Victor Vodnik, RHP – A day three grab by the Atlanta Braves out of high school in California, Vodnik was a guy who was not well-known ahead of the draft, but the Braves saw something and were pleased to sign him in the 14th round. Vodnik has a similar approach to Braves starter Huascar Ynoa, using a dominant upper-90s fastball and a wicked slider to keep hitters off base. The Braves attempted to stretch Vodnik out in 2019 as a starter, but injury prevented it. His first action as a starter is coming in the upper minors, and all signs are positive thus far. Season line: 14 IP, 2.57 ERA, 1.29 WHIP, 7/19 BB/K.
A one-man wrecking crew!… Korry Howell connects on his 6th home run of the season in game 2 of the doubleheader.
Exit Velocity: 104mph ⚡️
Distance: 420ft 💣 pic.twitter.com/7UihA9917y
— Wisconsin Timber Rattlers (@TimberRattlers) May 22, 2021
Korry Howell, OF – Returning to familiar settings in Wisconsin but moving up a level in the new minor league arrangements, Howell is having much more success this go-round with the Timber Rattlers. The Brewers snagged Howell out of community college in Iowa in the 12th round in 2018. He has shown power and speed this year and could find himself moving up to the upper minors before season’s end. Season line: .322/.423/.695, 59 AB, 6 HR, 7 SB, 9/15 BB/K.
Tyreque Reed, 1B – Reed is a large, large man. Listed at 6’1″ tall and 250 pounds, it would not surprise if he’s actually larger. That said, he certainly packs the power into his right-handed swing. The Boston Red Sox claimed Reed off waivers this offseason from the Texas Rangers. He’s going to have to keep supplying the stats to have a chance to succeed farther up the line, but the raw power is there to do that. Season line: .286/.423/.667, 42 AB, 5 HR, 8/16 BB/K.
Diego Rincones, OF – With the depth of the Giants hitting prospects, Rincones can get lost in the shuffle, but he has an impressive bat in his own right. He’s opened the 2021 season by hitting for both average and power. Rincones has shown the ability to put bat to ball previously, but he’s struggled to tap into his raw power before this season. With those impressive bats nipping at his heels, he’ll need to keep this up! Season line: .353/.424/.667, 51 AB, 4 HR, 4/11 BB/K.
Ethan Elliott, LHP – The Padres nabbed Elliott in the 10th round of the 2019 draft. He was an upper 80s fastball pitcher with multiple other offerings at draft, but coming into 2021, the stuff ticked up. He’s shown a fastball that ranged 90-93 along with more snap on his slider. Elliott has baffled high-A hitters thus far, but he will need to continue his command upon moving to the upper minors. Season line: 19 2/3 IP, 1.83 ERA, 0.66 WHIP, 4/32 BB/K.
Troy Miller, RHP – The Toronto Blue Jays signed Miller as an undrafted free agent. Miller is a fastball-dominant pitcher that is likely ticketed for the bullpen if he can get his control of his loopy curve and change to work along with the strong heater. Miller has opened the season strong for Vancouver. Season line: 14 2/3 IP, 1.84 ERA, 1.02 WHIP, 8/17 BB/K.
Cade Cavalli, RHP – One of the top arms in the 2020 draft, Cavalli may move through the Washington Nationals system quickly, especially if he continues his early season showing. Cavalli has an impressive pitch mix, with a mid-90s fastball, a pair of breaking pitches that can be graded as plus and a change that’s at least an average pitch. Add in that Cavalli has shown above-average command of his collection of pitches, and Cavalli could climb prospect rankings as soon as midseason. Season line: 16 IP, 2.25 ERA, 1.19 WHIP, 6/27 BB/K.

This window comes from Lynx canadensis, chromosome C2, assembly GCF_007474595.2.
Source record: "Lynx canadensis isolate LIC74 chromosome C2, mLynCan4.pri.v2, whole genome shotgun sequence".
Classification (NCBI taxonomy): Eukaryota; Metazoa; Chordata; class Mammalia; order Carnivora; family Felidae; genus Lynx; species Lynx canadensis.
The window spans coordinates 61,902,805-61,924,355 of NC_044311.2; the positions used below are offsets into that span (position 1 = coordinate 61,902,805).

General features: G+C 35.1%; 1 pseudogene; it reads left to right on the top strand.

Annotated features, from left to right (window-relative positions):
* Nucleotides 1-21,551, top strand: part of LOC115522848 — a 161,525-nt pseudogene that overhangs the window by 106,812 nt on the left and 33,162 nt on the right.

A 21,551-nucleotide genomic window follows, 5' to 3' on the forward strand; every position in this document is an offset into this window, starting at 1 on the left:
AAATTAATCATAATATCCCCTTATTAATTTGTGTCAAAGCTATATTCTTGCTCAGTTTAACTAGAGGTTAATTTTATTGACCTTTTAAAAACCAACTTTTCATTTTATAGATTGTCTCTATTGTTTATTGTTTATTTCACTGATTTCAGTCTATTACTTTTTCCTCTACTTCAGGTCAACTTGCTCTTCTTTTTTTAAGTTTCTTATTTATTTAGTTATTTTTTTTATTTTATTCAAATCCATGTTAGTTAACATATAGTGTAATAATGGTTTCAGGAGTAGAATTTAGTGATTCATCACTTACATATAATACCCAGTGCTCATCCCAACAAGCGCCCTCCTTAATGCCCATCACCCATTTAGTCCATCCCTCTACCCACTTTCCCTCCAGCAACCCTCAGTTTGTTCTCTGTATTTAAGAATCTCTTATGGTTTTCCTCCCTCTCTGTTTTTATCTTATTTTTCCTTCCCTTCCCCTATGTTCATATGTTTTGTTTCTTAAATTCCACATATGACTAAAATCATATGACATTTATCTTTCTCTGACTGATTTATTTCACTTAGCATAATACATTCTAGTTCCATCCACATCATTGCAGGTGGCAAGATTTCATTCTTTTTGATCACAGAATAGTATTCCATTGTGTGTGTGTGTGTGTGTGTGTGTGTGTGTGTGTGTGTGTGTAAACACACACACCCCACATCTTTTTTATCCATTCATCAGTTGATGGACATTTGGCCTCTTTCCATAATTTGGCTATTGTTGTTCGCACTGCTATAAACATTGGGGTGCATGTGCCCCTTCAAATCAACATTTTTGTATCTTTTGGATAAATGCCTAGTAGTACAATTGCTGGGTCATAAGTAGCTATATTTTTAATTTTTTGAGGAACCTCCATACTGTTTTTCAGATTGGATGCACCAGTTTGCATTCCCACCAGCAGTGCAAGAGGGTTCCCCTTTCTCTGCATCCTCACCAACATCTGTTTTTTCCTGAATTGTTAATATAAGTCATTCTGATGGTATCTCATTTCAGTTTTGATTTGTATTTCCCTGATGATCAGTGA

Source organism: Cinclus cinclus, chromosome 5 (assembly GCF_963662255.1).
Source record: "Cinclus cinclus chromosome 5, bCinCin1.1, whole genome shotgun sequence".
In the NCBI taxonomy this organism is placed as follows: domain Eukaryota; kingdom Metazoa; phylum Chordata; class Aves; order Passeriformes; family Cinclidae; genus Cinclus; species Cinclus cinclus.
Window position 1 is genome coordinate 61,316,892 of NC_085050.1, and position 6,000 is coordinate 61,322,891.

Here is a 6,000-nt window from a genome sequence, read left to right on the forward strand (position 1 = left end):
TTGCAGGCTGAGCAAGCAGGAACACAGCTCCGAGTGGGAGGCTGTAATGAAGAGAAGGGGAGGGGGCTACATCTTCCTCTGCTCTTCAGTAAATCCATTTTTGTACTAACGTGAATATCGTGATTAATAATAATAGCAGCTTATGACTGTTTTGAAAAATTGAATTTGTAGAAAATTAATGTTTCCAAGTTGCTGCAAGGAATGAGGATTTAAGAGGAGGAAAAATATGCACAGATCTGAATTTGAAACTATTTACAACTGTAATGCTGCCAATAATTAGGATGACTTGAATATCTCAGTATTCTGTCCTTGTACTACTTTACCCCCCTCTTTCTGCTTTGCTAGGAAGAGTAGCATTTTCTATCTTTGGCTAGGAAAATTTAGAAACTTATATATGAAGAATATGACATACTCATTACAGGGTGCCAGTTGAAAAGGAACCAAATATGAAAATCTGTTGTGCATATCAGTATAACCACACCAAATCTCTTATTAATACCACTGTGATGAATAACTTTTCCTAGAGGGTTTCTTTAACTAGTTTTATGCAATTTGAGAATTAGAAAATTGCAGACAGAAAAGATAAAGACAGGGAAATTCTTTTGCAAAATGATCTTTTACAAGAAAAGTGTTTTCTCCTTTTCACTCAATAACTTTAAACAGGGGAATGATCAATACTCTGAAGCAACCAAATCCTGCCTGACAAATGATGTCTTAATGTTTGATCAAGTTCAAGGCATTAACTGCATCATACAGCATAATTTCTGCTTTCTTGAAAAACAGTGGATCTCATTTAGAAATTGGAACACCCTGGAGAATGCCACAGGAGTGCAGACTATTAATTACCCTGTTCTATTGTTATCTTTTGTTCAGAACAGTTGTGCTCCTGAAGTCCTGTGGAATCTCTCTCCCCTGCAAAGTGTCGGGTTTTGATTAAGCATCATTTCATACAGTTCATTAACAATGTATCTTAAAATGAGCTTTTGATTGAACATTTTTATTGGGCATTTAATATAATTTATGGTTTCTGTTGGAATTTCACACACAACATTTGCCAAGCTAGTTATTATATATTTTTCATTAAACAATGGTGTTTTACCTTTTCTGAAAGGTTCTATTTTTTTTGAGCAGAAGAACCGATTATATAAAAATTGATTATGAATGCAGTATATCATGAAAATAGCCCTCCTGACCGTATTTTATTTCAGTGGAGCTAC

Gunnar Henderson, 3B/SS – With a strong arm and smooth hands, Henderson has always been assumed to stay on the left side of the infield, though whether that’d be as a shortstop or a third baseman was yet to be determined. The Orioles nabbed Henderson in the second round of the 2019 draft and he’s quickly developed into the hitter that many assumed he would become when he was rumored as a potential first-round pick coming out of high school in Alabama. His impressive athleticism could allow him to move quickly up the Baltimore system in 2021. Season line: .339/.417/.661, 62 AB, 5 HR, 3 SB, 9/17 BB/K.
Jordan Walker, 3B – While his size may move Walker off third base eventually, the St. Louis Cardinals nabbed the power hitter in the first round in 2020 due to his impressive bat. That bat has shown up already in his pro debut, as Walker shows up all over the top players in exit velocity in the minor leagues in 2021. He will have work to do in refinement offensively and defensively, but the raw tools are incredibly impressive. Season line: .333/.474/.600, 45 AB, 2 HR, 10/12 BB/K.
Noelvi Marte, SS – Considered by some among the top 10-15 prospects in the entire game entering the 2021 season, Marte certainly has shown no reason why he could not finish the year in that range with his impressive play in his first exposure to full-season ball. He reached base six times in a game this week and continues to impress with both his power and his baserunning, yet he will be 19 until October. The Seattle Mariners could graduate two elite prospects in 2021 and have yet another atop prospect lists in 2022. Season line: .362/.436/.594, 69 AB, 4 HR, 4 SB, 9/19 BB/K.
Noelvi Marte now 2-for-3 tonight: pic.twitter.com/MUg3bJpFGd
— Jason A. Churchill (@ProspectInsider) May 22, 2021
John Doxakis, LHP – In a 2019 draft with extra selections, the Tampa Bay Rays used their finances to snag Texas A&M lefty John Doxakis, considered one of the top college arms in the draft, in the second round. Doxakis is making his full-season debut in low-A, but likely will move quickly toward the upper minors. He’s shown impressive control thus far with all of his pitches. Doxakis isn’t going to blow anyone away, but he is very smart with his sequencing of his low-90s fastball and his above-average change and slider. He’s not a future ace, but coming from the left side, he could work from the back of a rotation or be a multiple-inning reliever. Season line: 17 IP, 1.06 ERA, 0.47 WHIP, 2/26 BB/K.
Cristian Hernandez, RHP – After Hernandez pitched well in the Dominican Summer League in 2018, he didn’t pitch at all in 2019 in the Philadelphia Phillies system. His fastball has worked up to the mid-90s this year, and he’s shown excellent command thus far on the year. The development of his secondary pitches will determine how quickly Hernandez moves through the Philadelphia system. Season line: 13 IP, 2.77 ERA, 0.85 WHIP, 2/22 BB/K.
Ryan Smith, LHP – Drafted out of Princeton by the Los Angeles Angels in the 18th round of the 2019 draft, Smith pitched out of the bullpen in his pro debut. Moving to the starting rotation in 2021, Smith has shown the ability to work his upper-80s fastball and secondary stuff to generate swing and miss. Because he’s working with a lower velocity fastball, Smith will have to be sharp with his location and his sequencing, as he’s allowed two home runs already this year, so when he is hit, he can get hit hard. Season line: 15 1/3 IP, 1.76 ERA, 0.85 WHIP, 6/29 BB/K.